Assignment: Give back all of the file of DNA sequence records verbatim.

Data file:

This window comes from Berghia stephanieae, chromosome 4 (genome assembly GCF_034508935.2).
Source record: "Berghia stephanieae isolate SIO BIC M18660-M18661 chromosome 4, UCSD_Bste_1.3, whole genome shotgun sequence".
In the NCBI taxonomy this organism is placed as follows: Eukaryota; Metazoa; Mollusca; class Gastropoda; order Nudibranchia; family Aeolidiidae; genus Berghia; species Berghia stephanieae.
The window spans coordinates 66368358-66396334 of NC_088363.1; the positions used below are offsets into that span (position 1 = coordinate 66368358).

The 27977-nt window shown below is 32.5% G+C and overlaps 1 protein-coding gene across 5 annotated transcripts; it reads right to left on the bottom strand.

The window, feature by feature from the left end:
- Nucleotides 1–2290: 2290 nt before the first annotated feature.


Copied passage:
This window comes from Berghia stephanieae, chromosome 4 (genome assembly GCF_034508935.2).
Source record: "Berghia stephanieae isolate SIO BIC M18660-M18661 chromosome 4, UCSD_Bste_1.3, whole genome shotgun sequence".
In the NCBI taxonomy this organism is placed as follows: Eukaryota; Metazoa; Mollusca; class Gastropoda; order Nudibranchia; family Aeolidiidae; genus Berghia; species Berghia stephanieae.
The window spans coordinates 66368358-66396334 of NC_088363.1; the positions used below are offsets into that span (position 1 = coordinate 66368358).

The 27977-nt window shown below is 32.5% G+C and overlaps 1 protein-coding gene across 5 annotated transcripts; it reads right to left on the bottom strand.

The window, feature by feature from the left end:
- Nucleotides 1–2290: 2290 nt before the first annotated feature.